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Restoring Danube sturgeon populations through ex-situ conservation

September 28, 2021
A juvenile Russian sturgeon is stocked into the Danube River as part of the MEASURES ex situ conservation programme. Image: Thomas Friedrich | MEASURES

Sturgeon are remarkable fish, sometimes called ‘living fossils’ with a slow evolutionary heritage spanning millions of years. Many sturgeon species are large and long-lived, with a so-called ‘anadromous’ lifespan traced by migrations between fresh- and saltwater environments.

Sturgeons are thus sensitive to a range of environmental pressures, and as a result, are often termed ‘flagship’ species for the wider health and connectivity of freshwater ecosystems. However, many sturgeon species are significantly threatened by human impacts, particularly the harvesting of their roe for caviar. This is often coupled with wider threats around habitat loss and the fragmentation of migration routes in river systems, for example through the construction of hydropower dams.

The Danube River has six native species of sturgeon, all of which are threatened by human activities. The European sturgeon (Acipenser sturio) and Ship sturgeon (A. nudiventris) are locally extinct, Beluga sturgeon (Huso huso), Russian sturgeon (A. gueldenstaedtii) and Stellate sturgeon (A. stellatus) are on the very brink of extinction, with the sterlet (A. ruthenus) being endangered.

Restocking sturgeon bred in ex situ conservation projects in the Danube River, Romania. Image: George Caracas | WWF Romania

To address widespread declines in Danube sturgeon populations, the MEASURES project has implemented a series of conservation and restoration measures across the basin. A key element of this work is the ex-situ conservation of Danube sturgeon. Ex-situ (or ‘off-site’) conservation is the process of protecting an endangered species by maintaining and breeding captive populations in an artificial environment, reflecting the genetic diversity in the wild.

The MEASURES project used ex-situ conservation techniques to strengthen the populations of two Danube sturgeon species: the sterlet and the Russian sturgeon. The project developed facilities where eggs harvested from autochthonous broodstock could be incubated in Danube river water where natural conditions such as temperature fluctuations and food sources could be replicated and imprinting of the fish on their natal waters can take place.

This initiative was based on the latest recommendations for ex-situ conservation by experts from the Danube Sturgeon Task Force and World Sturgeon Conservation Society affiliated with the MEASURES project. The use of natural river conditions in ex-situ sturgeon conservation has already been demonstrated on a small scale in the Austrian-Slovakian LIFE-Sterlet project.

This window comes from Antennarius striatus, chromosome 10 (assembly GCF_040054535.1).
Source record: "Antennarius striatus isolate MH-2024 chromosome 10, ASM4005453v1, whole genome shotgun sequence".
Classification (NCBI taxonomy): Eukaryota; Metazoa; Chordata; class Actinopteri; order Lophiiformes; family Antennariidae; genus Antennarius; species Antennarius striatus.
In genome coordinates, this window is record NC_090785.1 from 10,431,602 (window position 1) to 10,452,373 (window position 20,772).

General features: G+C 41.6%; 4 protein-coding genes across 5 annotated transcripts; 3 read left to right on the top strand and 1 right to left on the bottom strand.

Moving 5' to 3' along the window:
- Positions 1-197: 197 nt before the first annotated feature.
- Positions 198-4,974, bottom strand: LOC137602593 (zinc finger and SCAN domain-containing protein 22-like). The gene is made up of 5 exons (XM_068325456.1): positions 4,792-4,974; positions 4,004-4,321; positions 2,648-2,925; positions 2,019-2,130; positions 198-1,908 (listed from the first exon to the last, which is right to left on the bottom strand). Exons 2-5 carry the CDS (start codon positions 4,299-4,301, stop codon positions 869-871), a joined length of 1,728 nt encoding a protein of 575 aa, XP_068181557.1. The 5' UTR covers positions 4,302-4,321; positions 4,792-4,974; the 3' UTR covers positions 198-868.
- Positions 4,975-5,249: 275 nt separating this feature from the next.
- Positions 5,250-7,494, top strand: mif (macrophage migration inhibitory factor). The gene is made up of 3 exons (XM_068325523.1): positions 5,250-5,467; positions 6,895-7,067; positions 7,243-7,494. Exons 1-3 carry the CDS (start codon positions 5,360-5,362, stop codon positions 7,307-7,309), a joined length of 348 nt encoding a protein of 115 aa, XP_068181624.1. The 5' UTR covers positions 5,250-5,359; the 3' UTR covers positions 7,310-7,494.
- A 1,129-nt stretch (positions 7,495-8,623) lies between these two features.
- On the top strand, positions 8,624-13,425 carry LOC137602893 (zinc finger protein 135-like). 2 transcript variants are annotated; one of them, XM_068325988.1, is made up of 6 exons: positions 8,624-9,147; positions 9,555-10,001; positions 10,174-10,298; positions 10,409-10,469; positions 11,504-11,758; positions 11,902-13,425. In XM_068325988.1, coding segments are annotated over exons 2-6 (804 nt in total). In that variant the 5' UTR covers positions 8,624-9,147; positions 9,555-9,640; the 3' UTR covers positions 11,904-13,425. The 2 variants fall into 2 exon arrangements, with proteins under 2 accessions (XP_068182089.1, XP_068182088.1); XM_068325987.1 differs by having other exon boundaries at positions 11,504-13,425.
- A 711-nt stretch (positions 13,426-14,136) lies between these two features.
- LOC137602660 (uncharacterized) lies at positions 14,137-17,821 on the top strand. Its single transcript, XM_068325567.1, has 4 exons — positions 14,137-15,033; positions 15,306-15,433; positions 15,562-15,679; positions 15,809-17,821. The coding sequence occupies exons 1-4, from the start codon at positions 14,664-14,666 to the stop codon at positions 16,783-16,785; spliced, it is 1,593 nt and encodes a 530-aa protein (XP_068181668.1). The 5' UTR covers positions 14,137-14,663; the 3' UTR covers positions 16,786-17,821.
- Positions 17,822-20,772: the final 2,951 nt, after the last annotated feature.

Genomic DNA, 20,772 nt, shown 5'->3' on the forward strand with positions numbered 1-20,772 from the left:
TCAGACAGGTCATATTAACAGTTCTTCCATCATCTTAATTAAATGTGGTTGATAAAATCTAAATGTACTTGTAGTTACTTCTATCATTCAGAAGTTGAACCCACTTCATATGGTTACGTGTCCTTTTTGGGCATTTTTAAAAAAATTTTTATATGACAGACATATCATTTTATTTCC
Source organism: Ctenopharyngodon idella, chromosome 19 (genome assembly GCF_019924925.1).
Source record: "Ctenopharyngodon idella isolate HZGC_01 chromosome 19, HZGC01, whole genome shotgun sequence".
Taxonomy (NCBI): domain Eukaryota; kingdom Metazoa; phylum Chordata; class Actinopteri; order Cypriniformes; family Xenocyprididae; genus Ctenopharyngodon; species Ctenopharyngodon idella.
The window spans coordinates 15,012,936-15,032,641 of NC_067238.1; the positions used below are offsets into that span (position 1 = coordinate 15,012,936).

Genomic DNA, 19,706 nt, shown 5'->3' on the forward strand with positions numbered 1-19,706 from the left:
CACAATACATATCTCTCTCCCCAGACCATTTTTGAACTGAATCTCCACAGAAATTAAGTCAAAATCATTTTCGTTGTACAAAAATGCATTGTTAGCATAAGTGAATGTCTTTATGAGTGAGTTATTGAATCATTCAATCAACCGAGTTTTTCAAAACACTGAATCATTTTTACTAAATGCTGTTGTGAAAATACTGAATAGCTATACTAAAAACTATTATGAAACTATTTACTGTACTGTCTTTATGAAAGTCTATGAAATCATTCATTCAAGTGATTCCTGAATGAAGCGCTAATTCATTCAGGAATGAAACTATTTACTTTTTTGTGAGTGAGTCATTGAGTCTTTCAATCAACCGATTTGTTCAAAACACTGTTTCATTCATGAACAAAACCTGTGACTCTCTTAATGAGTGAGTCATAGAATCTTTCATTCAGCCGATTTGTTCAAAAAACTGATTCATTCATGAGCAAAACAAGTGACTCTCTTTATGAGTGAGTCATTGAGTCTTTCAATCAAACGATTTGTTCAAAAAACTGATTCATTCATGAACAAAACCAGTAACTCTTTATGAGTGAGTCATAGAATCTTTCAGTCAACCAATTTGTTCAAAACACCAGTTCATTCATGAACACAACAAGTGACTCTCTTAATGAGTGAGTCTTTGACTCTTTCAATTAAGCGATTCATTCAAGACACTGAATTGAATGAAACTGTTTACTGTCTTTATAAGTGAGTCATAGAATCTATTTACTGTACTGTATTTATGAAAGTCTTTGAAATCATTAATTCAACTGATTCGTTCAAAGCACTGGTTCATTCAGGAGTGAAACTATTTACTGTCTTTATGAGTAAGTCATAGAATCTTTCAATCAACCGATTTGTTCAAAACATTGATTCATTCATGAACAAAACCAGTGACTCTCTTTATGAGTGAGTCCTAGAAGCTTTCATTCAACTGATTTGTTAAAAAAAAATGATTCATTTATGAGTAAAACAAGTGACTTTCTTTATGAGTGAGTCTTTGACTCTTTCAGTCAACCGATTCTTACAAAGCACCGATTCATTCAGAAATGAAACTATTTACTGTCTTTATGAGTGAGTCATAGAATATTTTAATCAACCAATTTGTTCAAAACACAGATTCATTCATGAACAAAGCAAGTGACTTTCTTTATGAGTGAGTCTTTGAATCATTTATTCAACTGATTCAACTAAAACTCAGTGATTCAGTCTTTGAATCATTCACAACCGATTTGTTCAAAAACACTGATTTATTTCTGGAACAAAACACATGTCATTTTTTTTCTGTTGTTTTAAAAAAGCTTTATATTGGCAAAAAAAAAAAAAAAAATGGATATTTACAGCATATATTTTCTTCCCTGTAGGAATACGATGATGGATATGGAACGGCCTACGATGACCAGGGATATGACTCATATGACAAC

Design for an ex situ sturgeon conservation facility. Image: BOKU

Key to this process was the conservation of the native genotypes in the captive sturgeon populations. MEASURES researchers undertook generic analysis of the captive sturgeon broodstock in order to ensure that their offspring maintained the genetic diversity of native populations.

This analysis also allowed MEASURES researchers to better understand genetic connectivity of sturgeon populations across the Danube basin. This mapping of the ‘living gene banks’ of Danube sturgeon is a key element of the Pan European Action Plan for Sturgeons, released in 2018.

“Sturgeons are important natural heritage in the Danube River Basin and it is our responsibility to preserve them for future generations,” says Dr Thomas Friedrich, sturgeon expert at BOKU, Vienna. “While ex situ actions are at this point of utmost priority to safe the remaining gene pool, the future of our sturgeons lies in the Danube.

“Therefore, we also have to target the restoration of the ecological corridor in order for the releases to be sustainable and enabling natural reproduction and recovery in the wild,” continues Dr Friedrich. “The cooperation between the MEASURES and LIFE-Sterlet projects, as well as the WePass project, the DTF, WSCS and other stakeholders ultimately led to the implementation of necessary steps on the path to sturgeon recovery in the Danube River Basin.”

The young sturgeons reared in hatcheries are tagged and released back into the river. Their tags will give researchers new information on their migratory journeys to sea and back, which will in turn help shape future conservation and restoration planning in the Danube basin.


Funded by the EU as part of the Danube Transnational Programme, MEASURES aimed to improve habitat quality and connectivity along the Danube in order to support populations of threatened sturgeon species, as well as other migratory fish and wider aquatic biodiversity in the basin.

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